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LANL-CARC collaboration works to improve wildfire simulation program

A collaboration between Los Alamos National Laboratory, the University of New Mexico Department of Computer Science, and the Center for Advanced Research Computing is helping the lab improve a program called Higrad/FIRETEC, as well as preparing students for careers in scientific research. The computer program is designed to simulate wildfire behavior. Researchers and students using CARC have joined the LANL effort to optimize the program to run on the latest supercomputer technology.

Understanding wildfires is a difficult scientific problem because of the vast range of factors affecting the phenomenon. Higrad/FIRETEC analyzes and models complex interactions between factors such as vegetation, weather, winds, pest infestations, and topography to simulate wildfires. The goal is to improve predicting wildfires and preventing loss of life, property, and natural resources, as well as preparing firefighting personnel for dangerous situations.

Higrad/FIRETEC has been around for several years, but the technology has evolved. Researchers at CARC are examining and evaluating the code to make improvements that would allow the code to run at optimum levels on the newest technology, according to CARC Director Patrick Bridges, who is also a UNM Computer Science Professor. Higrad/FIRETEC comprises millions of lines of code and requires vast computing resources. Research at CARC is exploring the complex program using mini-applications, developing simplified versions of key elements of the code, and running these samples on CARC systems instead of crowding LANL resources.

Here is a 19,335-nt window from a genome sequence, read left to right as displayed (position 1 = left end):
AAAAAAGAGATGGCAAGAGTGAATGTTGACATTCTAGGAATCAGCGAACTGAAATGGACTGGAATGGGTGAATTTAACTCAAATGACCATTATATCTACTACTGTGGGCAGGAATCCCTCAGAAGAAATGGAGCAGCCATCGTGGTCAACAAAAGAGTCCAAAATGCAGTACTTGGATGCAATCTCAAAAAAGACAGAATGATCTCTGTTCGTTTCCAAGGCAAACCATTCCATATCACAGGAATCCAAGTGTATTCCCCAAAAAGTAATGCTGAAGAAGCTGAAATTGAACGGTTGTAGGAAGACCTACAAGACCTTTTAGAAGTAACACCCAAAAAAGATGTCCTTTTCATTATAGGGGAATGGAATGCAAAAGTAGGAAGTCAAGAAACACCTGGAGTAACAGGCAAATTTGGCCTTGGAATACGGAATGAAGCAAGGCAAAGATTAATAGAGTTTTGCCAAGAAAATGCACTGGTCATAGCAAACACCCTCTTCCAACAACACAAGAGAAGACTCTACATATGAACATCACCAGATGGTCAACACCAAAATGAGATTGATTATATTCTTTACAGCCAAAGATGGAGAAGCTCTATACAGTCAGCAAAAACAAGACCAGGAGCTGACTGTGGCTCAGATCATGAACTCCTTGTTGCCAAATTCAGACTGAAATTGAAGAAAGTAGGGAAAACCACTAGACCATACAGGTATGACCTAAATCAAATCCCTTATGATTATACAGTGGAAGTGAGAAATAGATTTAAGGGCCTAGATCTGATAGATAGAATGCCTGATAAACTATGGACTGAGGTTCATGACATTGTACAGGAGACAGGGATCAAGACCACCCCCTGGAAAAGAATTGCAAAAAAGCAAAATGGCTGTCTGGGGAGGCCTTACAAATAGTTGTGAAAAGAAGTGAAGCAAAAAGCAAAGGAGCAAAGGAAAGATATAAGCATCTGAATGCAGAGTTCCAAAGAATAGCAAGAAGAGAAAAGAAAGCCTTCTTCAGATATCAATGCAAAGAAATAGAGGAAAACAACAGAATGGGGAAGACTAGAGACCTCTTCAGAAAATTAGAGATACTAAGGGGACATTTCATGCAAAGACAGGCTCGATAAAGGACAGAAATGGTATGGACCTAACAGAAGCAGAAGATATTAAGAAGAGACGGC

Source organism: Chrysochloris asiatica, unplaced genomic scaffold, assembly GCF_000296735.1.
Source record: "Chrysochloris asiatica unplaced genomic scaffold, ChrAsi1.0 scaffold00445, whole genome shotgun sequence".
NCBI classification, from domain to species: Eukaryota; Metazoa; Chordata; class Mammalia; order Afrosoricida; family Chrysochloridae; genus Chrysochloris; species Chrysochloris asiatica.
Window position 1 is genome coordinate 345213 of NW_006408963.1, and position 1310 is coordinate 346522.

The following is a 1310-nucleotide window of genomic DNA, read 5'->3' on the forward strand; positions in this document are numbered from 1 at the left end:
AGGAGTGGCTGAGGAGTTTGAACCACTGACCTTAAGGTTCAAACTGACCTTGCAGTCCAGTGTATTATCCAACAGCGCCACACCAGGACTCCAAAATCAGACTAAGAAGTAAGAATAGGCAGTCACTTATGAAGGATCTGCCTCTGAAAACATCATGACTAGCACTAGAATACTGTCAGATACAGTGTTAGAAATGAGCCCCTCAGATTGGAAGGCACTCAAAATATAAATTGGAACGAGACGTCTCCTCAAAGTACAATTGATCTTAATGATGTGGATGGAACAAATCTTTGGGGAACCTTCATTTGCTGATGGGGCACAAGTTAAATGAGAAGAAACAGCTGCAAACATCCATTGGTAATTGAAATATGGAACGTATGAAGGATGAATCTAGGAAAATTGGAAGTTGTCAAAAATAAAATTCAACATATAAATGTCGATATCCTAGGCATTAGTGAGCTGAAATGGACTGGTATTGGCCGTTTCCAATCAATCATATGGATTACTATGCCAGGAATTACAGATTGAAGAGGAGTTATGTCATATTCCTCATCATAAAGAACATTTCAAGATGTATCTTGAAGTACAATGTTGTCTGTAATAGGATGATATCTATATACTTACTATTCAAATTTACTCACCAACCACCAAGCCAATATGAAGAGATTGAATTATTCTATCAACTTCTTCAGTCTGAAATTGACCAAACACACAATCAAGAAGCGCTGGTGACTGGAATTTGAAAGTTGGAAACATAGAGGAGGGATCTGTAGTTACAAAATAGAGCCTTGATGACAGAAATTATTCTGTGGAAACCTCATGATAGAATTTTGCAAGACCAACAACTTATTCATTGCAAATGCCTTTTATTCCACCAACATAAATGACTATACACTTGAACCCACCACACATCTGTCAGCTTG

“Various labs and groups will develop simplified versions of their codes. If you can make this run better on these systems we can then use those techniques in the full application,” Bridges said.

The collaboration not only benefits UNM students, but the state as well.

“It’s a good place for students to start,” Bridges said. “Sometimes it’s difficult to get started. This gives them hands-on real experience. They can grasp the full idea and gain more experience.” This enables students to prepare for internships and summer classes at LANL and other national labs.

“Labs are looking for knowledgeable and talented students when they graduate. It benefits the research but also prepares a workforce that can stay in New Mexico. That’s hard to find,” he explained.